Kevin Gausman has been dangled and traded before and understands it’s a part of the game he plays.
But he would prefer to not play that game this year.
The Giants right-hander, on a one-year deal and possessing an attractive skillset for teams with both rotation and bullpen needs, said he hopes to stay with the team with which he has played the first half of the season. He likes the Giants, he trusts their protocols, the club has begun winning and he hopes that means he is not leaving.
“I don’t want to leave these guys honestly. It’s been a really great group of guys. They’ve made coming to the ballpark really fun,” Gausman said over Zoom after the Giants’ 2-0 loss to the Dodgers at Oracle Park on Thursday, getting swept in the abbreviated doubleheader. “In a situation with a pandemic, where it’s pretty frustrating, just all the things we have to go through to even get into the ballpark, these guys have really been great.
“… I’m happy we’re playing really good baseball right now, winning games, but at the same time it’s a business and so whatever happens, happens.”
Gausman was imperfect but still demonstrated why teams would be calling Farhan Zaidi by Monday’s deadline. Against powerful and careful Dodgers bats, the 29-year-old went a long 4 2/3 innings — he threw 93 pitches — and allowed two runs on three hits and two walks. He surrendered a single hit through four innings — a Joc Pederson home run — and struck out six before stalling in the fifth.
He credited the Dodgers, who were not chasing his splitter and running his pitch count up. He threw his favorite and best pitch 47 times — more than even his fastball — and the Dodgers put just one in play (a Gavin Lux groundout). They whiffed at eight of the 13 splitters they swung at.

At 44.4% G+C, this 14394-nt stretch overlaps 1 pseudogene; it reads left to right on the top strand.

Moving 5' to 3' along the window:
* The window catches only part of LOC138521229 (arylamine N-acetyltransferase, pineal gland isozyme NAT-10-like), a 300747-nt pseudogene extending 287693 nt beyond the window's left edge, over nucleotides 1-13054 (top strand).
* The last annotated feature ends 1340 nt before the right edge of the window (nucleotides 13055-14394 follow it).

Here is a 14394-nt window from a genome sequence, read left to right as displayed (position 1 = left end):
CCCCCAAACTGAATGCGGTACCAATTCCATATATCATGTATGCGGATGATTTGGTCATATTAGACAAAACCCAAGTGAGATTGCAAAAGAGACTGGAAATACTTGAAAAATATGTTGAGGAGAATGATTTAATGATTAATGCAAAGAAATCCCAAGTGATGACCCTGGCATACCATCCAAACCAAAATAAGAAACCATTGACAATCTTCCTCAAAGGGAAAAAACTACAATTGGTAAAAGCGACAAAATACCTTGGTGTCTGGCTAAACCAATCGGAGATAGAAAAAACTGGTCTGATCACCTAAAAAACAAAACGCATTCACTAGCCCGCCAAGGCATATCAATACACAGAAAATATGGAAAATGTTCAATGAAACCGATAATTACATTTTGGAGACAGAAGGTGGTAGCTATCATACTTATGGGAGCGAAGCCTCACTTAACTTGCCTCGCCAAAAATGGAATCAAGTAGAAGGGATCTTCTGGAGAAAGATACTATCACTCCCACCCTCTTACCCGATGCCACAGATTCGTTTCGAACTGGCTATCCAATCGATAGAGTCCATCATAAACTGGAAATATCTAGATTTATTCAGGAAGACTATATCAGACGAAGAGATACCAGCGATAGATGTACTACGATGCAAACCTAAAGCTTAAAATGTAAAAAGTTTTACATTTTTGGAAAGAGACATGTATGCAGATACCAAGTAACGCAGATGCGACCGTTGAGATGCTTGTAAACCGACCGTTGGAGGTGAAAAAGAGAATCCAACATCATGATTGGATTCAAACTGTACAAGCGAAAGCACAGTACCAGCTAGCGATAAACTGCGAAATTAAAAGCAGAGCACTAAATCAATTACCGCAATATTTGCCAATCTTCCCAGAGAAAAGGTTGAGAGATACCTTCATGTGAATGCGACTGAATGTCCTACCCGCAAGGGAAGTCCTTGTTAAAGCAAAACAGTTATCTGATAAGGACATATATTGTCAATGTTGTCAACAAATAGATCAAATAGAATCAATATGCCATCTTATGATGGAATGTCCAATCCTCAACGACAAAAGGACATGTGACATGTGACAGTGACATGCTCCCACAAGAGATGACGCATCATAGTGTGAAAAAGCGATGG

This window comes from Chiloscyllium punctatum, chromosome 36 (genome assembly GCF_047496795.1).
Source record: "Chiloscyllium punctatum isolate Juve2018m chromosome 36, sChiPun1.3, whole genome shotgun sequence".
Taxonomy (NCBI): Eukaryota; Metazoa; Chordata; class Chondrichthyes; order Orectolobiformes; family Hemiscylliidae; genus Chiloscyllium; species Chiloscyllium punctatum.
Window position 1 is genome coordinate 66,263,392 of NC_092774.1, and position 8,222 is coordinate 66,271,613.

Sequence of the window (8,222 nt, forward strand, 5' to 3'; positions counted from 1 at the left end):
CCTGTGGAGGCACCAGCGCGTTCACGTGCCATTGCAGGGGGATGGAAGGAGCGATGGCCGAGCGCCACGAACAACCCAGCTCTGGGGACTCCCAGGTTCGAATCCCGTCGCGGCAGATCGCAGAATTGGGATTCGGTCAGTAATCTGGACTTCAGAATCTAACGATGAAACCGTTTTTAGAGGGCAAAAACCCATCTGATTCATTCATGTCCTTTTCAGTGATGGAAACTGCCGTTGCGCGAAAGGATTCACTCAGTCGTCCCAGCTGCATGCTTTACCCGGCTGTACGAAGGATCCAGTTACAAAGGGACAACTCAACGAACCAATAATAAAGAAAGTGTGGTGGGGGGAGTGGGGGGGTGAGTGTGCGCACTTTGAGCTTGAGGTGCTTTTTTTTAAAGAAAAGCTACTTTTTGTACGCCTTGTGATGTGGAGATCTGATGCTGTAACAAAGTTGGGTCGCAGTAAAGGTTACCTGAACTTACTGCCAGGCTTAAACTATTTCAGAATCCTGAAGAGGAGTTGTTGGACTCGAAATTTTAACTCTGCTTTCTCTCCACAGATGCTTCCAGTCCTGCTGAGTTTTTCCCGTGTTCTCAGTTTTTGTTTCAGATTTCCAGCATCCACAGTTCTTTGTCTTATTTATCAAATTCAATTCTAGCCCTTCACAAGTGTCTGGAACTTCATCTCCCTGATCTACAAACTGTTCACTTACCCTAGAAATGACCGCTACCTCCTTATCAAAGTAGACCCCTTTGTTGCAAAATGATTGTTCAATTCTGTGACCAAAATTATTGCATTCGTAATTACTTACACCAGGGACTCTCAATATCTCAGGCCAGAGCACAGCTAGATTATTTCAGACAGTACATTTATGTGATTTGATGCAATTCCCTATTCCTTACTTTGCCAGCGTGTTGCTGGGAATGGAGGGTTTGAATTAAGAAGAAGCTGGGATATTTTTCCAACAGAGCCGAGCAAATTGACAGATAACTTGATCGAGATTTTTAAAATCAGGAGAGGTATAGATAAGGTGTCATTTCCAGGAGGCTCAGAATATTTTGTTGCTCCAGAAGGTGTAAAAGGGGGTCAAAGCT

Pair that with a high-90s fastball, and a power reliever, as he was last year after being picked up by the Reds, comes into play. With a changeup, too, teams may use him as the Giants have in a rotation.
Clubs can be easily impressed by the talent, even with a 4.54 ERA, but he would need to be impressed by the protocols a team that wants him lives under. He called the COVID regulations a “factor” into his decision of whether he would continue playing if dealt.
“I could show up the first day with a new team and just not like the protocols that they’re going through,” said Gausman, who signed a $9 million pact (before it was prorated). “I feel like the Giants have done a really good job of making it go as smoothly as it can. If I’m with a different ballclub, they could not be doing half of the stuff that we’re doing.”
The Giants (15-18) have lost two straight, both to the Dodgers, but begin the easier slate of their season Friday in Arizona in a campaign with expanded playoffs. Zaidi is constantly looking for value, and Gausman is this year’s Drew Pomeranz. The Giants could justify a move in believing Drew Smyly and Jeff Samardzija will return to a rotation that already features Tyler Anderson, who’s been pitching well.
Especially if Gausman fetches a piece who is ready now, the Giants could trade from an area of strength, which their rotation has become, without signaling they are sellers.
Regardless, a trade may not mean that Gausman has thrown his last pitch as a Giant.
“Whatever happens … has no bearing on where I end up next year,” said the Colorado native. “I could get traded and could definitely see me re-signing here. It’s one of those things — I really like this team, I really like all these guys.”